When I think of “home,” I think of family. I think of the various places we’ve lived, the houses within whose walls we dwelled, the character of the communities we’ve been a part of, that have become a part of us – and yet, I know that when you try to go back home, it’s never the same. Home is where we are together, here and now. It isn’t a place or the four walls and a roof that shelter us. “Home” is created and recreated and blended in the imagination in ways that make it nearly impossible to literally “go back home” after an absence. It is never quite as we imagine it, in hindsight.
What is it that you call “home”?
This is home, here and now. The version in my imagination has attics, basements, and crawlspaces. It’s an impossible amalgamation of all the places that have mattered to me. It is a little like the Winchester House, or Sherlock’s Mind Palace, in that it has marvelous and mysterious spaces that might seem impractical or useless to anyone else. The second floor may be twice the size of the first, and the basement’s made of clear, tough Lucite that lets me see all the plant roots and creepy crawlers tunneling around it.
Am I the only person who thought Harry Potter’s room under the stairs at the Dursleys’ was quite the cozy little nook for reading and napping? I used to play hide and seek in just such a closet in my grandparents’ house in Ohio! I tried to make it even smaller, building a wall with suitcases and blankets! My room at home was a converted attic – much larger and comfier than Harry’s tiny room! – and my room at my grandparents’ house had a walk-in closet that was more of a hallway to a hidden attic. The hidden attic, it turned out, had another hidden attic behind it – no one could find me when I hid inside it (except my father, because he showed me where it was)! My uncle found a third hidden crawlspace in it, and showed me, shortly before my grandmother died and the house was sold. There was another, larger, attic, as well, and several separate crawlspaces behind various closets – but those were creepy, dark, and dusty and I never dared venture into them. I remain convinced another family could have lived there and we might never have noticed had I not been the curious sort of child who loved to explore those spaces over and over again.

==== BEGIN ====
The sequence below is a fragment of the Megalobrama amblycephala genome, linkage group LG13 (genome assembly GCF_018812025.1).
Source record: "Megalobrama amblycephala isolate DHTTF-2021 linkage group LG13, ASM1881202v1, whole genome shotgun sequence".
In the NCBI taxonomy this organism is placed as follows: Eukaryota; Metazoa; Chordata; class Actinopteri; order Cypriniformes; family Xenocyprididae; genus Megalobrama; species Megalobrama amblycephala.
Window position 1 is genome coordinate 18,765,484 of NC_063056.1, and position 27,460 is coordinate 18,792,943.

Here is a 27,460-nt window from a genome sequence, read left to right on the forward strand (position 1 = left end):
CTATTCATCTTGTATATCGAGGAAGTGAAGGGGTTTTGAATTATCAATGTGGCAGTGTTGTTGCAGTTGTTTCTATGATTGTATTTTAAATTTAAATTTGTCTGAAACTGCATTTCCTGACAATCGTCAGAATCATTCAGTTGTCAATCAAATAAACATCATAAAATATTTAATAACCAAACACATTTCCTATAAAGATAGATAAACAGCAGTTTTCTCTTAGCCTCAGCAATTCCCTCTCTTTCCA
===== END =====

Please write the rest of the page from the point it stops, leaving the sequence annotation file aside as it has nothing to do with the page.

This, too, is “home.” Some small part of me lives within the highest branches of a good climbing tree. I told myself and my husband that our children would need a tree to climb, but I’ve spent more time in its branches than they have.
We planted this one (above) shortly after buying our first house, and it put down roots as we did. Its imaginary ancestor was a sweetgum tree in the big backyard of my grandparents’ house in Ohio. Thanks to Google, I know that tree still exists (in the photo below, it’s the one closest to the house, in front of the bay window). Its seed balls were tiny, hard, spike-covered maces to lob at intrusive boys. The fork at the top proved to be my first serious, personal challenge when I managed to throw a leg over it, then realized I was stuck. It was a choice: call for help, or risk life and limb and get myself unstuck. I knew that if I called for help, it was unlikely I’d ever be allowed to climb that high again.
Getting down was an act of sheer folly and courage, and I’m happy to be here to confess it now.
I know there are children there to love it, because there’s a big yellow playground set in the yard, too, where it can be seen from the kitchen window. Sometimes, I question the wisdom of looking, because it would break a tiny little chunk of my heart to know that my Climbing Tree isn’t immortal. I told someone, once, that I tend to put people and things I haven’t seen in a long time into a sort of Schroedinger’s Box in my mind. I don’t know if they’re still among us or not, but so long as they’re in the box, I can choose to believe that they are. Sometimes, it doesn’t pay to look in the box.
Just this once, a little peek didn’t hurt.
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